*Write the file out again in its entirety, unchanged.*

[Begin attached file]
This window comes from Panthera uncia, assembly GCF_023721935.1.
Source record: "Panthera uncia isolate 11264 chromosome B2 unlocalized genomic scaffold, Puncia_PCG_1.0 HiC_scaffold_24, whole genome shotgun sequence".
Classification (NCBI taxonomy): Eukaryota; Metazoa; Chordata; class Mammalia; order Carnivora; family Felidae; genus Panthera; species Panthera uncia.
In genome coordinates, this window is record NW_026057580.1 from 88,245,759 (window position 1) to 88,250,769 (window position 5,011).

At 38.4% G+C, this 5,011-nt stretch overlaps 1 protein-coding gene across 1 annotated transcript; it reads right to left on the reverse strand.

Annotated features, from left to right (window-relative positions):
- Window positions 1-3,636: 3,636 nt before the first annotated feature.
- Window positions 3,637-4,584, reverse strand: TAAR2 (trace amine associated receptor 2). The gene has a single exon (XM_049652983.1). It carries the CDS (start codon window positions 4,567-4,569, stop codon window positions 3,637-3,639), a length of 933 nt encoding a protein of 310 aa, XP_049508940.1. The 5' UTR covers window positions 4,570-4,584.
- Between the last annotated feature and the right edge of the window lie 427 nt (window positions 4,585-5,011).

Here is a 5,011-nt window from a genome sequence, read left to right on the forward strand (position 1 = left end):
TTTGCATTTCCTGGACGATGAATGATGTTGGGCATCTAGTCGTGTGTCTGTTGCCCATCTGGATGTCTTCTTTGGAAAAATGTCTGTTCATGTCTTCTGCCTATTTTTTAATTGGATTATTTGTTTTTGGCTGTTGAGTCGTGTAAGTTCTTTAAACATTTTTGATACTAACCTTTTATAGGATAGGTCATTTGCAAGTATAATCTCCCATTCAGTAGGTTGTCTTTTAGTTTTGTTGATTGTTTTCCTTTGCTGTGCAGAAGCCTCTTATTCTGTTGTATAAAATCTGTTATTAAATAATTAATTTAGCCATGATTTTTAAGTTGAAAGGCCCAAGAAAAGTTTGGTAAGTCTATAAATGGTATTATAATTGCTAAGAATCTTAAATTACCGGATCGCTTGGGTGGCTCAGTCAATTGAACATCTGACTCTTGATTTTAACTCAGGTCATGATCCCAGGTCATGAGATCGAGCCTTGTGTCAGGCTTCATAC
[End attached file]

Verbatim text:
This window comes from Panthera uncia, assembly GCF_023721935.1.
Source record: "Panthera uncia isolate 11264 chromosome B2 unlocalized genomic scaffold, Puncia_PCG_1.0 HiC_scaffold_24, whole genome shotgun sequence".
Classification (NCBI taxonomy): Eukaryota; Metazoa; Chordata; class Mammalia; order Carnivora; family Felidae; genus Panthera; species Panthera uncia.
In genome coordinates, this window is record NW_026057580.1 from 88,245,759 (window position 1) to 88,250,769 (window position 5,011).

At 38.4% G+C, this 5,011-nt stretch overlaps 1 protein-coding gene across 1 annotated transcript; it reads right to left on the reverse strand.

Annotated features, from left to right (window-relative positions):
- Window positions 1-3,636: 3,636 nt before the first annotated feature.
- Window positions 3,637-4,584, reverse strand: TAAR2 (trace amine associated receptor 2). The gene has a single exon (XM_049652983.1). It carries the CDS (start codon window positions 4,567-4,569, stop codon window positions 3,637-3,639), a length of 933 nt encoding a protein of 310 aa, XP_049508940.1. The 5' UTR covers window positions 4,570-4,584.
- Between the last annotated feature and the right edge of the window lie 427 nt (window positions 4,585-5,011).

Here is a 5,011-nt window from a genome sequence, read left to right on the forward strand (position 1 = left end):
TTTGCATTTCCTGGACGATGAATGATGTTGGGCATCTAGTCGTGTGTCTGTTGCCCATCTGGATGTCTTCTTTGGAAAAATGTCTGTTCATGTCTTCTGCCTATTTTTTAATTGGATTATTTGTTTTTGGCTGTTGAGTCGTGTAAGTTCTTTAAACATTTTTGATACTAACCTTTTATAGGATAGGTCATTTGCAAGTATAATCTCCCATTCAGTAGGTTGTCTTTTAGTTTTGTTGATTGTTTTCCTTTGCTGTGCAGAAGCCTCTTATTCTGTTGTATAAAATCTGTTATTAAATAATTAATTTAGCCATGATTTTTAAGTTGAAAGGCCCAAGAAAAGTTTGGTAAGTCTATAAATGGTATTATAATTGCTAAGAATCTTAAATTACCGGATCGCTTGGGTGGCTCAGTCAATTGAACATCTGACTCTTGATTTTAACTCAGGTCATGATCCCAGGTCATGAGATCGAGCCTTGTGTCAGGCTTCATAC